Date of Award

Summer 2019

Document Type

Open Access Dissertation

Department

Political Science

Abstract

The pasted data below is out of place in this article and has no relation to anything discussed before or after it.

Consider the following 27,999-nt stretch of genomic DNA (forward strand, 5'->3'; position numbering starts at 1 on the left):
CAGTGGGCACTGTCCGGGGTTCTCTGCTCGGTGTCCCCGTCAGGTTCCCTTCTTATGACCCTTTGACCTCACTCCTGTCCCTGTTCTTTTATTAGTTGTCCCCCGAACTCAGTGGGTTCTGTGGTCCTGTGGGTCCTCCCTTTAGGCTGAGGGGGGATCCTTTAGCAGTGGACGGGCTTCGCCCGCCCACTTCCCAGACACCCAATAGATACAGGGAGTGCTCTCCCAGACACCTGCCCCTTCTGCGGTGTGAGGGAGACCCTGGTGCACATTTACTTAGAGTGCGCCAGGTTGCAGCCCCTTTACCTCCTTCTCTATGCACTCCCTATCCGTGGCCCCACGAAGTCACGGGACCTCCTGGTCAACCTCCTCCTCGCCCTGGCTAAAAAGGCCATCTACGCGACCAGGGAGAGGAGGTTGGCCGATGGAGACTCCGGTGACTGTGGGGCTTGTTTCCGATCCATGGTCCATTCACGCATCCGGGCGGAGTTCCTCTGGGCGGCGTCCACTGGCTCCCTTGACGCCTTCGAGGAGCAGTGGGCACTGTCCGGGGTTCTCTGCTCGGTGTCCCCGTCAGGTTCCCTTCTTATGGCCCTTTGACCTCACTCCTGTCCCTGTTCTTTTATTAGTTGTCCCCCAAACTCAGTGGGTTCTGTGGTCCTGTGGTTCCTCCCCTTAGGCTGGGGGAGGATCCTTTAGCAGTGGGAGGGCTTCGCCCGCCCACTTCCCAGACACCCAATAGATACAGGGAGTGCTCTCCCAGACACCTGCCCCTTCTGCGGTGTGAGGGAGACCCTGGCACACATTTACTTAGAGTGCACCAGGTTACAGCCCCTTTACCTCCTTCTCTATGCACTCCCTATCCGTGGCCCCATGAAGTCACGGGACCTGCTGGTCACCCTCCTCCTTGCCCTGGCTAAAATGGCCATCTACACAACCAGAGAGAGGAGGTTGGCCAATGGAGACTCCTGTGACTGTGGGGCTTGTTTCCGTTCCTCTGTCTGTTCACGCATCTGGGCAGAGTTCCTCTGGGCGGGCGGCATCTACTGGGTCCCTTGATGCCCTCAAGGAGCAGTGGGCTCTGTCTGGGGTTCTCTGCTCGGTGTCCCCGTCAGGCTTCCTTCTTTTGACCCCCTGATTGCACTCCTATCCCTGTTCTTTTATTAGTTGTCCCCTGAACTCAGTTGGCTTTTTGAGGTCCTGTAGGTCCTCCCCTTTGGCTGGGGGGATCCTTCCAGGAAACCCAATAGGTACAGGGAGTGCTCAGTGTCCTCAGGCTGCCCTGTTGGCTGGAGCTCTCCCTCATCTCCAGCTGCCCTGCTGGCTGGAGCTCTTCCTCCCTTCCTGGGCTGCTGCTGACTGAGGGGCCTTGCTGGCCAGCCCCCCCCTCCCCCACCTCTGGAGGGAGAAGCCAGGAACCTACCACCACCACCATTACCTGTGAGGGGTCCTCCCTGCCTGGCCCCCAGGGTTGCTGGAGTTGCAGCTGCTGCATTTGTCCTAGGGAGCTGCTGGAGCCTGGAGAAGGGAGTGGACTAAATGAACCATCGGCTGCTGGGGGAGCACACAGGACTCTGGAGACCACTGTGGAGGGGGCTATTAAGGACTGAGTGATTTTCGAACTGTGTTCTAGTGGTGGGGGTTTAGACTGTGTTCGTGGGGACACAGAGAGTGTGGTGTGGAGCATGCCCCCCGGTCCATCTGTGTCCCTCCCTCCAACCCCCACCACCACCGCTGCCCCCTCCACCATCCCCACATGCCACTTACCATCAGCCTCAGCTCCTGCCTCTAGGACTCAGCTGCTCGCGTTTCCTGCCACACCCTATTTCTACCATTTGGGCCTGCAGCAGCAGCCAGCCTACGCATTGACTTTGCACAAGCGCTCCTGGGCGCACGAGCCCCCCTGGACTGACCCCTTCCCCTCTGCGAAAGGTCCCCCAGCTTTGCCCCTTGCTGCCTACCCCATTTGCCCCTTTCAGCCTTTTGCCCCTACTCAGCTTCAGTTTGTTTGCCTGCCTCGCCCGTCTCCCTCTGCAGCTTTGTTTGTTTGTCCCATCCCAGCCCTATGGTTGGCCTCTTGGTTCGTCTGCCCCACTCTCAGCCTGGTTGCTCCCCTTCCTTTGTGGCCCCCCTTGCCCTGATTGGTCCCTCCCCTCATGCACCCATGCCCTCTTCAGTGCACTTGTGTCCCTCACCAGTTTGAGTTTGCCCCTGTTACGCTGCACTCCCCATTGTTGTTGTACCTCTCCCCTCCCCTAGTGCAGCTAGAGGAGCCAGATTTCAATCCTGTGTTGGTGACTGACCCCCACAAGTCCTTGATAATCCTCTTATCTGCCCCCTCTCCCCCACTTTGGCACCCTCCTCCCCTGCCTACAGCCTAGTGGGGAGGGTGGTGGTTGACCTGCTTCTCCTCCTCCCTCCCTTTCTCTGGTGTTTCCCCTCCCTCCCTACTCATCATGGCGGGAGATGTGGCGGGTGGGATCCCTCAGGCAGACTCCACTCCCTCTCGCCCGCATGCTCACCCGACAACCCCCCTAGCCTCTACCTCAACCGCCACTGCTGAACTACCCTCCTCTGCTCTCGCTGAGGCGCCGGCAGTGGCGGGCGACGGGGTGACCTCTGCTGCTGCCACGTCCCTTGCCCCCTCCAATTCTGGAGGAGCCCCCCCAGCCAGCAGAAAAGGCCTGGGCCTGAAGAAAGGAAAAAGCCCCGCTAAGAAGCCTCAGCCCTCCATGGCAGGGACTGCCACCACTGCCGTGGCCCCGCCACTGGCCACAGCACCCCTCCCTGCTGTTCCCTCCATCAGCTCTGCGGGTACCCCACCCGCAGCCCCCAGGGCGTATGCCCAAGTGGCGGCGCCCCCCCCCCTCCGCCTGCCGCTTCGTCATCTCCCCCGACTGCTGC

Broadly defined, what factors explain changes in party competition in developing democracies? The dominant theoretical paradigm used to explain changes in party competition in established democracies does not offer much leverage in emerging ones. The literature argues that linkages between voting blocs and parties erode and cleavages shift, allowing for new voter blocs or even new parties. However, if social groups, parties, and party systems are different in emerging democracies than in established ones, does this mean the dynamics of party competition are also different? Also, what does is the role of voters in these systems? My dissertation outlines a theory for how changes in competition occur. Over time, voters form partisan attachments to parties based upon what parties say and do. Using extensive fieldwork my dissertation maps the broad contours of clientelism in Malaysia. I demonstrate that clientelism, as part of the party brand, has been a significant part of the electoral strategy for Malaysia’s longstanding dominant coalition. Nonetheless, in recent years programmatic platforms of opposition parties have become more popular, culminating in a substantial decline of Malaysia’s longstanding ruling coalition in the 2018 elections. This finding challenges much of the existing literature, which treats Malaysia as a case where ethnic political parties are the driving force behind electoral politics. However, in failing to account for clientelism and the way it is changing, this literature misses a major factor driving party competition. This has broad implications for democracy in Malaysia.

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